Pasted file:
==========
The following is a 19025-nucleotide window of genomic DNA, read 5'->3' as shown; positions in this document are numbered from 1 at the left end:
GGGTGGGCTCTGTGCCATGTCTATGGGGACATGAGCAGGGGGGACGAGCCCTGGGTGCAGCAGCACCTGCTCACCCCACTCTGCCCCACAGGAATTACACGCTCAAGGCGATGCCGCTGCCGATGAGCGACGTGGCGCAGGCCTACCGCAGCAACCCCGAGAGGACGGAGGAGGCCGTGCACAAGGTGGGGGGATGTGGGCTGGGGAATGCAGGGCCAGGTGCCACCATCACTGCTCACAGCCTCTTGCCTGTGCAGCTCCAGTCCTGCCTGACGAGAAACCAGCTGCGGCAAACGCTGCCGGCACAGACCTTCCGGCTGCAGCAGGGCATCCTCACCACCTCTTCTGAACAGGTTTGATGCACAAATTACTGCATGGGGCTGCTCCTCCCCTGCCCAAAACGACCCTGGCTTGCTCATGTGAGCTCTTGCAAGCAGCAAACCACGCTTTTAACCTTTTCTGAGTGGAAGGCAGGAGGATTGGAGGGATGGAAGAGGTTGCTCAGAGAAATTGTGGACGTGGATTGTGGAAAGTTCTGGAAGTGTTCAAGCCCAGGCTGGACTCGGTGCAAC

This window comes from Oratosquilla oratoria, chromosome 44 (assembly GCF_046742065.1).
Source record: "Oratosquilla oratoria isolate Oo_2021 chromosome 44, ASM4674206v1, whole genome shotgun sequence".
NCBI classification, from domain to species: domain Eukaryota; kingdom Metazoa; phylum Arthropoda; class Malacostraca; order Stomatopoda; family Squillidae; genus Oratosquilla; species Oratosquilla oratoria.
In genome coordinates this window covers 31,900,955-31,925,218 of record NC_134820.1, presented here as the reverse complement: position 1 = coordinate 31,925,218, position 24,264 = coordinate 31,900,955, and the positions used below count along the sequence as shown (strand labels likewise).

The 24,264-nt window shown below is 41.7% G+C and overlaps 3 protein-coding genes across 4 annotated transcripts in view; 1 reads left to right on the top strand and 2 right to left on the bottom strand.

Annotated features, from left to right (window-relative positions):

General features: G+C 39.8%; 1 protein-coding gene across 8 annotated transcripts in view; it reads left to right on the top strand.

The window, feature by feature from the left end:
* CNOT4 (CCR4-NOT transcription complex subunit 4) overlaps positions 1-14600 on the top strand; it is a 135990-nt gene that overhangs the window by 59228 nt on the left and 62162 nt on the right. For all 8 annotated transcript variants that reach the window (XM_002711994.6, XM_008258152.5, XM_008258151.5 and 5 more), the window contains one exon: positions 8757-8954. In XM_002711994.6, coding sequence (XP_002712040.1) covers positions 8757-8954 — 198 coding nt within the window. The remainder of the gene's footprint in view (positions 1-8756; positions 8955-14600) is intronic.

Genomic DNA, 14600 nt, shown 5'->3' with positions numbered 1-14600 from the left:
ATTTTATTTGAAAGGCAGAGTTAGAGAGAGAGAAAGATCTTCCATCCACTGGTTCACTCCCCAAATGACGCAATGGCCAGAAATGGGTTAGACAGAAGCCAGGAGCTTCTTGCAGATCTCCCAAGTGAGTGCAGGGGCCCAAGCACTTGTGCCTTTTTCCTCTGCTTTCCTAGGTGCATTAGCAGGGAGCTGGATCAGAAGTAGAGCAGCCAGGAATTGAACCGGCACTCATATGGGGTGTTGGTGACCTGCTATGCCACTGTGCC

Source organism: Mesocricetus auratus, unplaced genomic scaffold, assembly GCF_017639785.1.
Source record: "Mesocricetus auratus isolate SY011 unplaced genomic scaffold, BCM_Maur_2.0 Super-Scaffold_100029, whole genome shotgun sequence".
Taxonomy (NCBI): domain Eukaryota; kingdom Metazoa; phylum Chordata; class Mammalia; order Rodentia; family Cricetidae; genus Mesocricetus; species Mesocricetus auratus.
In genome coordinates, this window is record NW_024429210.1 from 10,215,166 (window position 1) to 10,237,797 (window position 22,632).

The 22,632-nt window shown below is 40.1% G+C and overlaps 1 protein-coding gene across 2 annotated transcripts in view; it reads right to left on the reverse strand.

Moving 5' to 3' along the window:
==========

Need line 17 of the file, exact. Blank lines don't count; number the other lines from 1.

In genome coordinates, this window is record NW_024429210.1 from 10,215,166 (window position 1) to 10,237,797 (window position 22,632).